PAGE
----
• 1 1/2 c. strongly brewed coffee
  • 2 c. ketchup
  • 1/2 c. molasses
  • 1/4 c. orange juice
  • 1/4 c. cider vinegar
  • 2 T. Worchestershire sauce
  • 1 T. Dijon mustard
  • 3 dried chiles
  • Tabasco sauce to taste
  • 4 pork loin chops, cut 1" thick
To make the sauce, combine the first 8 ingredients (coffee through dried chiles) in a medium heavy saucepan. Bring the mixture to a simmer, stirring frequently. Continue cooking over low heat, stirring frequently, until the sauce thickens slightly -- 10 to 15 minutes. Remove from the stove and allow the sauce to cool. Remove the dried chiles and add Tabasco sauce if desired.

Place the pork loin chops in a shallow dish or resealable plastic bag and add 1 cup of the prepared sauce. Save the remaining sauce in a tightly sealed container in the refrigerator for up to two months. (It's also great with chicken!) Allow the pork chops to marinate in the refrigerator for at least 1 hour and up to 24 hours.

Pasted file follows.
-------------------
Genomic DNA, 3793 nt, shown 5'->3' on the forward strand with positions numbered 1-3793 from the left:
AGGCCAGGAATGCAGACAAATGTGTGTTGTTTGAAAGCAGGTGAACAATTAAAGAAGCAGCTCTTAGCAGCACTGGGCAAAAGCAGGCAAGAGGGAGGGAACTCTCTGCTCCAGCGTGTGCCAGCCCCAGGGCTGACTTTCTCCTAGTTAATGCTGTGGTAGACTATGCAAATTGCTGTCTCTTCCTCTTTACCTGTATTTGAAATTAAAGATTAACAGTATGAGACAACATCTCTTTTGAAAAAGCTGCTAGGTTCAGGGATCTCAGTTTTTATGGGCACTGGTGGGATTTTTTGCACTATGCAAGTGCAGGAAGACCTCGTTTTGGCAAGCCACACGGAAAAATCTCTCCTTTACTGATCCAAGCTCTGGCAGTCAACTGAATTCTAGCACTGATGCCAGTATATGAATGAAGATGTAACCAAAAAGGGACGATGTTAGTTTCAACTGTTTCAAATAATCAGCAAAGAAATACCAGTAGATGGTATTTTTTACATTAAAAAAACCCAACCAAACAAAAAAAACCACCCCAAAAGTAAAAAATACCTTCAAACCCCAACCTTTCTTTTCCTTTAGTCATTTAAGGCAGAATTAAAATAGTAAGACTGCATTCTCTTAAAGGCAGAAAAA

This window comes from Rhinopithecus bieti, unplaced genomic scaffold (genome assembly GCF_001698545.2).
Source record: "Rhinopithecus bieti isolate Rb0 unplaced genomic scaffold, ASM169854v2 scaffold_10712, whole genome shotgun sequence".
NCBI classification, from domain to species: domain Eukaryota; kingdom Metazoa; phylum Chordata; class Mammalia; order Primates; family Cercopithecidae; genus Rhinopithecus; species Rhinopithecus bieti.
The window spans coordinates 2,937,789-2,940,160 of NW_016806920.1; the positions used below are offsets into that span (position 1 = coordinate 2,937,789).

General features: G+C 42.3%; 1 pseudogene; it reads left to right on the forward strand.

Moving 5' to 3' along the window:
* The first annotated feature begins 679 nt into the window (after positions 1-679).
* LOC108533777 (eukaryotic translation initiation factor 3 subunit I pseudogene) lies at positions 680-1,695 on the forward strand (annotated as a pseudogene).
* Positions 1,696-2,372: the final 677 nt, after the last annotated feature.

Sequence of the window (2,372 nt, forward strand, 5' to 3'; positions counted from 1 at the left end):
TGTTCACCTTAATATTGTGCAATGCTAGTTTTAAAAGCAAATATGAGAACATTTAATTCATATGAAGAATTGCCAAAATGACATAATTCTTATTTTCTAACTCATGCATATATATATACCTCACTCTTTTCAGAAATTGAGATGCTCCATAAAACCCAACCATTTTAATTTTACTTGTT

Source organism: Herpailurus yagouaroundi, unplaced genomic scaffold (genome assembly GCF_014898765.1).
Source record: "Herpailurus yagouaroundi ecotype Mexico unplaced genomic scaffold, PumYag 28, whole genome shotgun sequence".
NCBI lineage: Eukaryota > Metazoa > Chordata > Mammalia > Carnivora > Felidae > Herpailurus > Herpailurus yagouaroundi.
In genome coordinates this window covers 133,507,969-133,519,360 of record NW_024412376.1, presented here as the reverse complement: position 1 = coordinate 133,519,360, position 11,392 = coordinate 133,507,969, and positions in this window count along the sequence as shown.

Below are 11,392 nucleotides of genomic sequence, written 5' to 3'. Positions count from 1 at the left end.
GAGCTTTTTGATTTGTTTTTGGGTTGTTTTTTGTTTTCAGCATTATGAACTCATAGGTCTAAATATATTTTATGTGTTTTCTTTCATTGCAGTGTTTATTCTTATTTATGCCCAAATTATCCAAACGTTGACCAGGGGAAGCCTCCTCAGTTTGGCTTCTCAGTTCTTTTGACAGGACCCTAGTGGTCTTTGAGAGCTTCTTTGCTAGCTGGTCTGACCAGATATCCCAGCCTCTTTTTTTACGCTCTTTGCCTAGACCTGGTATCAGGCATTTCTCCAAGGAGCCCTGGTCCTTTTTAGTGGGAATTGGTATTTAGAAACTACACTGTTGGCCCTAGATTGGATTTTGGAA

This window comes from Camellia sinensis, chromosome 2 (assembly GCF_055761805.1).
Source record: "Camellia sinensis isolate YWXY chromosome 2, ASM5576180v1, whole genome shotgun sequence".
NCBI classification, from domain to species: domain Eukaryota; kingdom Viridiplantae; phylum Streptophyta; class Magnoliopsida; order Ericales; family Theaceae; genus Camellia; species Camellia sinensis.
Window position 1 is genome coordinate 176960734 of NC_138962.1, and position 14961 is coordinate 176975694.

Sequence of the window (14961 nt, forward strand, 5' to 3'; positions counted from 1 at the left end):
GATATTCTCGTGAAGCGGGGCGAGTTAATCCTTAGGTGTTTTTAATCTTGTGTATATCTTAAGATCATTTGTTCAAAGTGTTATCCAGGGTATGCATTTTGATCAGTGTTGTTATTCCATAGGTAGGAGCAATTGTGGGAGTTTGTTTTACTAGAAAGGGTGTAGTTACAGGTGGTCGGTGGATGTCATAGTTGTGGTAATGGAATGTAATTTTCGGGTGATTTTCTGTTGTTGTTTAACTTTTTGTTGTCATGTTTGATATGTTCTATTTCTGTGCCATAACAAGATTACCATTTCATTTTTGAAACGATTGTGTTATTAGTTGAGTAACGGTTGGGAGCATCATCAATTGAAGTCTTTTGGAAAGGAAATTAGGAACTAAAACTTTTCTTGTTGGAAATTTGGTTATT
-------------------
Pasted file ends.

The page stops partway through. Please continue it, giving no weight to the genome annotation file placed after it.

Prepare the grill by preheating it to medium-high heat. Remove the chops from the shallow dish or bag and season with salt and pepper. Grill the chops until done (at least 160 degrees). Tent with aluminum foil and allow to rest for 5 minutes before serving.

  • Yields: 4 servings plus 3 cups additional sauce
  • Preparation Time: 40 minutes, plus marinating time
 

 

Asian-Style Pork Cutlets

Pork cutlets cook quickly, so you can enjoy them easily in the middle of the week when your schedule doesn't allow for more time to make dinner. Serve them hot with some of the pan sauce poured over steamed rice.